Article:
Trade and Development | Wilson Center

Trade and Development

Behind Asia’s Other Trade War

While the trade war between Washington and Beijing has garnered significant attention, another trade war between two of the world’s largest and most advanced economies is heating up. Japan and South Korea are the world’s third- and twelfth-largest economies, respectively, representing an annual GDP of greater than $6.5 trillion. Yet trade friction between Tokyo and Seoul has intensified as a political standoff, rooted in history and inflamed by domestic politics on both sides, has begun to impact the economies of two critical American allies and global supply chains.

The Aftermath of a Lackluster G20

Risks to global growth still loom large, not least as trade tensions between China and the United States remain unresolved after the latest G20 summit. Yet the biggest takeaway from the Osaka meeting is that the real, long-term threat to global stability is not friction over tariffs and trade imbalances. Rather, the biggest source of instability is the growing divide between the world’s two largest economic and political powers, and the rest of the world.

G20 Beyond U.S.-China Tensions: What the G18 Want and Need

Trade concerns continue to blight the outlook for global growth as the leaders of the world’s most influential countries gather in Osaka, Japan in late June. While relations between the United States and China will invariably be the focus of attention during the G20 summit meeting, the annual event is also a chance for key powers to address common threats and challenges beyond the ongoing tensions of the world’s biggest economies.

Mexico's Dignity

The damage is done. Irrespective of whether Donald Trump imposes his proposed tariffs on Mexican goods, he has already gravely undermined the bilateral relationship between the United States and Mexico.

Donald Trump has begun his 2020 reelection bid in much the same way he began his successful 2016 campaign: by attacking Mexico and Mexicans to galvanise his base. He has insouciantly slapped Mexico, a central economic partner and strategic ally, with the International Economic Emergency Powers Act, a law ordinarily reserved for enemies of the United States.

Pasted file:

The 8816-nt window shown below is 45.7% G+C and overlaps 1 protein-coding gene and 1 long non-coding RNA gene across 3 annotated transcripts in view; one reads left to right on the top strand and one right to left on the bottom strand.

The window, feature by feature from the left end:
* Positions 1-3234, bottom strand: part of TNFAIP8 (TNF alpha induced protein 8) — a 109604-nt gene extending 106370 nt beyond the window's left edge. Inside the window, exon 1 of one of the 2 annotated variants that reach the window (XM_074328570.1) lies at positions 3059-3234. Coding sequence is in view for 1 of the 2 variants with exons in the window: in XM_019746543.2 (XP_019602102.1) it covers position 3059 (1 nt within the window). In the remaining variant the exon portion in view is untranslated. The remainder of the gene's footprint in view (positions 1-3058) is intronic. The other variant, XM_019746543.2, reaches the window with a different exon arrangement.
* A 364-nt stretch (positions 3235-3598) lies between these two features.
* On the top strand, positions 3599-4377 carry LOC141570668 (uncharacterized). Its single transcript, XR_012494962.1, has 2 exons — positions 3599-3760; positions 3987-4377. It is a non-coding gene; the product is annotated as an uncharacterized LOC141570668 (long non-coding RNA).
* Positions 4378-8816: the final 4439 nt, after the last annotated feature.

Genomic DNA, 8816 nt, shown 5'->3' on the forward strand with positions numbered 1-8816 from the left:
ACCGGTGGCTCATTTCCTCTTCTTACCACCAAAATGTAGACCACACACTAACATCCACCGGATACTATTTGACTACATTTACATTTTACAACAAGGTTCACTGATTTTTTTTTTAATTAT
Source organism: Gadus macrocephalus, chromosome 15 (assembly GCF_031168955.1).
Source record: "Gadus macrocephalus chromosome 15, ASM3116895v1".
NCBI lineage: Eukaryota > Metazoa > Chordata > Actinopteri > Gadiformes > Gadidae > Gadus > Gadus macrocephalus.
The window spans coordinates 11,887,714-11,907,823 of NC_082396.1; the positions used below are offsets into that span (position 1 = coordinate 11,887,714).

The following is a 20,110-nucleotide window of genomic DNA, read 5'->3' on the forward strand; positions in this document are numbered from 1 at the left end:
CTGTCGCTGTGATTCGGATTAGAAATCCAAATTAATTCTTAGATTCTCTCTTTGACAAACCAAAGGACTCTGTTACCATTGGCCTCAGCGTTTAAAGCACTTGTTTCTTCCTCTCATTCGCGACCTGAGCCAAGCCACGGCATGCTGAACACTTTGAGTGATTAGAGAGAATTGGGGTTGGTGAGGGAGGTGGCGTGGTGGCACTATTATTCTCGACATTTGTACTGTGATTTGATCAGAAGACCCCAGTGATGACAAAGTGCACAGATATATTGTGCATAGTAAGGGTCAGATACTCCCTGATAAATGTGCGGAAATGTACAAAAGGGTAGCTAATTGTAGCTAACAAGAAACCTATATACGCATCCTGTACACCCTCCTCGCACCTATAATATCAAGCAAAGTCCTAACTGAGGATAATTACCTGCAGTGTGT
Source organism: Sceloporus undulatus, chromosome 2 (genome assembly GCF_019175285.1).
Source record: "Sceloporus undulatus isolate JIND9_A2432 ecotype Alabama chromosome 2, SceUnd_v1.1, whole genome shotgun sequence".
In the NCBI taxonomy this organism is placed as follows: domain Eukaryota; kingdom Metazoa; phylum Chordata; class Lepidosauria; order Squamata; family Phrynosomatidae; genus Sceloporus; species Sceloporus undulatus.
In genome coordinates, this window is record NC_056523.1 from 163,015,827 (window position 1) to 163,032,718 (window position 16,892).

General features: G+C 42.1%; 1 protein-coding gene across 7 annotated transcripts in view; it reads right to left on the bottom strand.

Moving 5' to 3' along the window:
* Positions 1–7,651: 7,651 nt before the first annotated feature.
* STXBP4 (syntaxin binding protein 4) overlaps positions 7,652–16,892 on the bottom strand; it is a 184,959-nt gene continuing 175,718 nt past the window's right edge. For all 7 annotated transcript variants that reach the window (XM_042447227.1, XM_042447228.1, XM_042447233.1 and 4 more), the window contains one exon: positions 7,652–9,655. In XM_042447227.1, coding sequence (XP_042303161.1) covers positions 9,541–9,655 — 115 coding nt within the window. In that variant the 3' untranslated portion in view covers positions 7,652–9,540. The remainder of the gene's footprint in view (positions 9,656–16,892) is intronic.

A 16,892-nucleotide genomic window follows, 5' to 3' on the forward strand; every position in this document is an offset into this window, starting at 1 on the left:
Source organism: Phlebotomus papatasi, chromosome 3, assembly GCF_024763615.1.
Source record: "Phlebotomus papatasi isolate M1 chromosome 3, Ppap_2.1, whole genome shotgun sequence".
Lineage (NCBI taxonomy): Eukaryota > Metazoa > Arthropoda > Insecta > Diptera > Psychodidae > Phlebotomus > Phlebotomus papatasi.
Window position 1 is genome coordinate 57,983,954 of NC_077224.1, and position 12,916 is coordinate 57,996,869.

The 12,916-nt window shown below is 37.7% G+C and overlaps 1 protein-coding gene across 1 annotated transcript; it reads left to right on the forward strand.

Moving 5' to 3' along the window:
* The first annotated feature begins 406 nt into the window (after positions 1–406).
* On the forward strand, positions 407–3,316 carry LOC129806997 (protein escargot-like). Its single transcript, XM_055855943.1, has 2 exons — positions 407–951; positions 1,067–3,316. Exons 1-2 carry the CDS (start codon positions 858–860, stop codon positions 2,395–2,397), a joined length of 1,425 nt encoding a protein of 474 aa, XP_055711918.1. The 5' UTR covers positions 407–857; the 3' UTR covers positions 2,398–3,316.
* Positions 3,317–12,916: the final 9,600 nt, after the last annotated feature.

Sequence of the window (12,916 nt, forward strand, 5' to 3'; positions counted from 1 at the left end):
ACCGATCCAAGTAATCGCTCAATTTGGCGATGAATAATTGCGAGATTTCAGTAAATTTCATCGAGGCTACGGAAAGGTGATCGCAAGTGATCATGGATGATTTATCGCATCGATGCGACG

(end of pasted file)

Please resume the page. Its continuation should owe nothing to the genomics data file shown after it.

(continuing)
Reaching Agreement with Mexico

U.S. and Mexican cabinet ministers are conducting intense negotiations this week to craft solutions on handling Central American migrant flows.  They seek to forgo a dangerous path of ratcheting up U.S. tariffs on Mexican imports that would dearly cost U.S. consumers, businesses and farmers.  

As former U.S. Ambassadors to Mexico, we urge these senior leaders to delink trade and immigration and find ways ahead to address the real problems around Central American migration.  Otherwise, we face lose-lose outcomes. 

Paying the Cost for U.S. Withdrawal from TPP

With bows exchanged to Japan’s newly enthroned emperor and a huge trophy awarded to the season’s sumo champion, President Trump’s latest visit to Tokyo was at first blush a protocol triumph. The fact that the president was willing to commit four days simply to travel to Japan when he will be going there again in a month’s time for the G20 meeting also sent a powerful signal to across the Asia-Pacific region that U.S-Japan relations remain strong and critical for both countries.

Trump, Tariffs, and U.S.-Mexico Relations: Finding a Path Forward

Last week, President Trump announced that the United States will impose a 5% tariff on all Mexican imports in an attempt to pressure Mexico to crack down on migrants trying to cross into the United States via the southern U.S. border. Under this plan, the government will increase tariffs by 5% each month until it believes Mexico has taken sufficient action or until the tariffs reach 25%. These tariffs are expected to go into effect on June 10th.

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